Louisiana evokes blood purity laws in new effort to undercut Black vote
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By Max Burns, Democratic strategist
Ahead of Tuesday’s midterm elections, Republicans in many parts of the country have worked to limit access to the ballot box for many individuals. But in Louisiana, they’ve succeeded in erasing an entire congressional district, one that not surprisingly could have gone to the Democrats. This egregious disenfranchisement — which hinges on an odious redefining of Black identity to narrow the pool of Black voters — has flown too far under the radar even as control of the U.S. House hangs in the balance.
The Louisiana move was made possible through the earlier erosion of the Voting Rights Act. Originally under the act, states with a history of discrimination toward minority voters — say Louisiana — had to pre-clear any changes to their congressional district maps with the federal government. But since 2013, when the conservatives on the Supreme Court invalidated that part of the law, the state legislatures that draw up these districts have had freer hands to marginalize certain voters.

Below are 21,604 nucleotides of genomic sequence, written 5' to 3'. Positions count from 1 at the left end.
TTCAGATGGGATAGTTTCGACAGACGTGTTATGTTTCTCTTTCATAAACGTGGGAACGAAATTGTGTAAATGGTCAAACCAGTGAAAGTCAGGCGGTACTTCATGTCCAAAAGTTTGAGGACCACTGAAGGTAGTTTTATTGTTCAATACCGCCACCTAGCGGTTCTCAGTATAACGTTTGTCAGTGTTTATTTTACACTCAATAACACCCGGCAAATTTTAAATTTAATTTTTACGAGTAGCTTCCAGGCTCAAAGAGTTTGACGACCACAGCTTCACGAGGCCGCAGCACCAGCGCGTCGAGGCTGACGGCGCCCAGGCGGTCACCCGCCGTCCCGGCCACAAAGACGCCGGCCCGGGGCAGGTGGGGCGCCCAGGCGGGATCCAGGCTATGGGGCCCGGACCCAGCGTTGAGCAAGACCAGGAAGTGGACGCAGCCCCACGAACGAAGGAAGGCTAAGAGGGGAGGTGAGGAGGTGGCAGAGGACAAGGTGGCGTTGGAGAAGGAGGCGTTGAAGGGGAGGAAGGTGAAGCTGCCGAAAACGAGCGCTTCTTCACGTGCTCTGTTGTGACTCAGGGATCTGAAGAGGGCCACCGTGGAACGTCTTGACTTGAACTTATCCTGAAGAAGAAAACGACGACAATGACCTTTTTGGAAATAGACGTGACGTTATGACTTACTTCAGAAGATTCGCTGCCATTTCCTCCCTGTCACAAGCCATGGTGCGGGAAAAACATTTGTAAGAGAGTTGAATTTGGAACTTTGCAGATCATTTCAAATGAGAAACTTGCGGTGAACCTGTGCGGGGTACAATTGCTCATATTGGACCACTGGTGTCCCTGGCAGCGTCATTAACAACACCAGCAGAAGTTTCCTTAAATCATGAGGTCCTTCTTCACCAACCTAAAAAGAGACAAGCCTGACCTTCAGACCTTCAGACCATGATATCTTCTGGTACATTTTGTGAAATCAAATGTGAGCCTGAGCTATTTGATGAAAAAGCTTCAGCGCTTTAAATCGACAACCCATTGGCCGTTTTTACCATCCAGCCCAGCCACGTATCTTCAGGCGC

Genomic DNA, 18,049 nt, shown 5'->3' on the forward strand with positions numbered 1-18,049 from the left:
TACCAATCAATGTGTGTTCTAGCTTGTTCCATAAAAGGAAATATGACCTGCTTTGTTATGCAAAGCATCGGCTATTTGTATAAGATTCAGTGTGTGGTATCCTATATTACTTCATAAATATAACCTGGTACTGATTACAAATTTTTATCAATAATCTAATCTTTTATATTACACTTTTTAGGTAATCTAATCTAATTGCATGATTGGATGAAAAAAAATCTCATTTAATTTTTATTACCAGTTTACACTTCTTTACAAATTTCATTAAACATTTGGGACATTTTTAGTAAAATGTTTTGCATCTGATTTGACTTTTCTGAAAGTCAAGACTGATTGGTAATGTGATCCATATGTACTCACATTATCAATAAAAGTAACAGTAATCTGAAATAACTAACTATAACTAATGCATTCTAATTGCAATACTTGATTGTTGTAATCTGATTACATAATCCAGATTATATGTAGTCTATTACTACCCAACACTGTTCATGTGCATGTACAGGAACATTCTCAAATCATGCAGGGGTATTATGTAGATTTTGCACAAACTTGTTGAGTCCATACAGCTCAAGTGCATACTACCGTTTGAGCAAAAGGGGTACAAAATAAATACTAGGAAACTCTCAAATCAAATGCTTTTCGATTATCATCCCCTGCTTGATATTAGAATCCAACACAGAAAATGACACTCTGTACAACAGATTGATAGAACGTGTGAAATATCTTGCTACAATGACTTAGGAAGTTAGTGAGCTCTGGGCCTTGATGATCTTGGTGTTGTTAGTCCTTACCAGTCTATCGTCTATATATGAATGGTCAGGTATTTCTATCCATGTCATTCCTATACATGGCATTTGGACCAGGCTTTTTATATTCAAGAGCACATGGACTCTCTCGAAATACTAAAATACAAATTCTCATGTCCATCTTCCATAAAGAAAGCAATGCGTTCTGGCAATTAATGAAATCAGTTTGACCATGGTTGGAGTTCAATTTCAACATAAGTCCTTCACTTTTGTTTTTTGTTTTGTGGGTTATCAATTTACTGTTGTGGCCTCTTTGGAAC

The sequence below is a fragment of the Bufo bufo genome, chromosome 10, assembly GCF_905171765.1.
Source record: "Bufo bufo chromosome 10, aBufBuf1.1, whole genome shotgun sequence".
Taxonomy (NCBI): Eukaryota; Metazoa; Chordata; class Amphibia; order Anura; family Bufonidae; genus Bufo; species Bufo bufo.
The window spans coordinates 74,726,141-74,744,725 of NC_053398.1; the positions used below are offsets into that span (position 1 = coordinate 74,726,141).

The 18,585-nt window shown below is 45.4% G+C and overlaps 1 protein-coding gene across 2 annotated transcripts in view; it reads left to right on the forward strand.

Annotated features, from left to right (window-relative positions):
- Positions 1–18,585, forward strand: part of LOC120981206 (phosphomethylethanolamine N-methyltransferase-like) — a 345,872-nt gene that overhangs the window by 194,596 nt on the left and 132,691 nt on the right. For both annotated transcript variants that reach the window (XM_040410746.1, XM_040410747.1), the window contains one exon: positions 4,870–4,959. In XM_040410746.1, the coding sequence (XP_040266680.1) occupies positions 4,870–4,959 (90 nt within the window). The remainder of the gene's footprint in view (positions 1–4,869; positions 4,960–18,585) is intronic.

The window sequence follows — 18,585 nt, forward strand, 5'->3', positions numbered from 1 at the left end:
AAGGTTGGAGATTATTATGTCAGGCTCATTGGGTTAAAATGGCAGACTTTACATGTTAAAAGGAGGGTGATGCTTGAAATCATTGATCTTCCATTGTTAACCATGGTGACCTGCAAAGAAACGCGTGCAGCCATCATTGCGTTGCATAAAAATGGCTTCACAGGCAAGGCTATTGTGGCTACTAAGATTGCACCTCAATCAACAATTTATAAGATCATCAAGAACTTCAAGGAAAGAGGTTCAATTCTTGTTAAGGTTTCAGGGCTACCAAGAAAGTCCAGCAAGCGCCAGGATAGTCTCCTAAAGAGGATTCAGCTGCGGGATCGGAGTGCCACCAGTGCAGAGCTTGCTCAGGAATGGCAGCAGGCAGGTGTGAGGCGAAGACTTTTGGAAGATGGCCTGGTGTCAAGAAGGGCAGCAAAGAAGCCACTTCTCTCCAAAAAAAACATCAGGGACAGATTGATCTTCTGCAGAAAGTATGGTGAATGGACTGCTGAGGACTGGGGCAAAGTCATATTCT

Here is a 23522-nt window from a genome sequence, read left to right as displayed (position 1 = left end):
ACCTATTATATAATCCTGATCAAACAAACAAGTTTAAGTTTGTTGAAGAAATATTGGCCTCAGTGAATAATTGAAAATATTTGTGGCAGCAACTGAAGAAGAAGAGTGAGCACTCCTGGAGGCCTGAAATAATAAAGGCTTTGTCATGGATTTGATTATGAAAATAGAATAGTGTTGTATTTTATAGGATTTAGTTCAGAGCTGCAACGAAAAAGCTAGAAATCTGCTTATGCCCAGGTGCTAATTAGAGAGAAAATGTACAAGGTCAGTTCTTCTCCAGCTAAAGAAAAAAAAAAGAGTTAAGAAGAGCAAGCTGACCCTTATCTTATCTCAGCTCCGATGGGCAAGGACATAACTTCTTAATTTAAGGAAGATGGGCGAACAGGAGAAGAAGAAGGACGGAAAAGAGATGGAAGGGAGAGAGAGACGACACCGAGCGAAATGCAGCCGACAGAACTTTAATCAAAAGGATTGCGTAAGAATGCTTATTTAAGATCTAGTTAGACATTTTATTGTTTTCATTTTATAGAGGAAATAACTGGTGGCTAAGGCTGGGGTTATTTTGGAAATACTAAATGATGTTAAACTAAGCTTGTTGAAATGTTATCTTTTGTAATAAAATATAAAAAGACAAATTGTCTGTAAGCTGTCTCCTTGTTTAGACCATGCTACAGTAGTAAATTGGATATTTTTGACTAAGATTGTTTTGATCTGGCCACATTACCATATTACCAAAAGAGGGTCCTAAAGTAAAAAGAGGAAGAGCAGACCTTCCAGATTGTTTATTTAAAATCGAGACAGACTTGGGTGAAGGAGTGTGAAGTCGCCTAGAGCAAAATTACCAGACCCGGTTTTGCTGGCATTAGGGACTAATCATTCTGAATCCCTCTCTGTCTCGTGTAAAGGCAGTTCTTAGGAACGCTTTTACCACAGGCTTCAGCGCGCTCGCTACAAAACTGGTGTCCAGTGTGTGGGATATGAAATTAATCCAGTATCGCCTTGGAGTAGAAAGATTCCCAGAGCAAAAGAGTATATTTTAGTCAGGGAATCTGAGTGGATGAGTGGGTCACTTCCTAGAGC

However, these legislators are still governed by a provision of the Voting Rights Act that requires minority opportunity districts (congressional districts in which at least half of the voting age population is a minority group). In practice, opportunity districts ensure that Black and other minority voters — who may not otherwise constitute a majority in any one district even as they make up a significant part of the state population — have a voice in Congress.
To overcome this remaining hurdle, Louisiana Republicans are trying to minimize the number of Black voters who count as, well, Black.
Voter suppression was also a concern in the 2018 midterms, which may be why everyone from the ACLU to NAACP have encouraged Black voters this year. Some even argue that voter registration is inherently racist.
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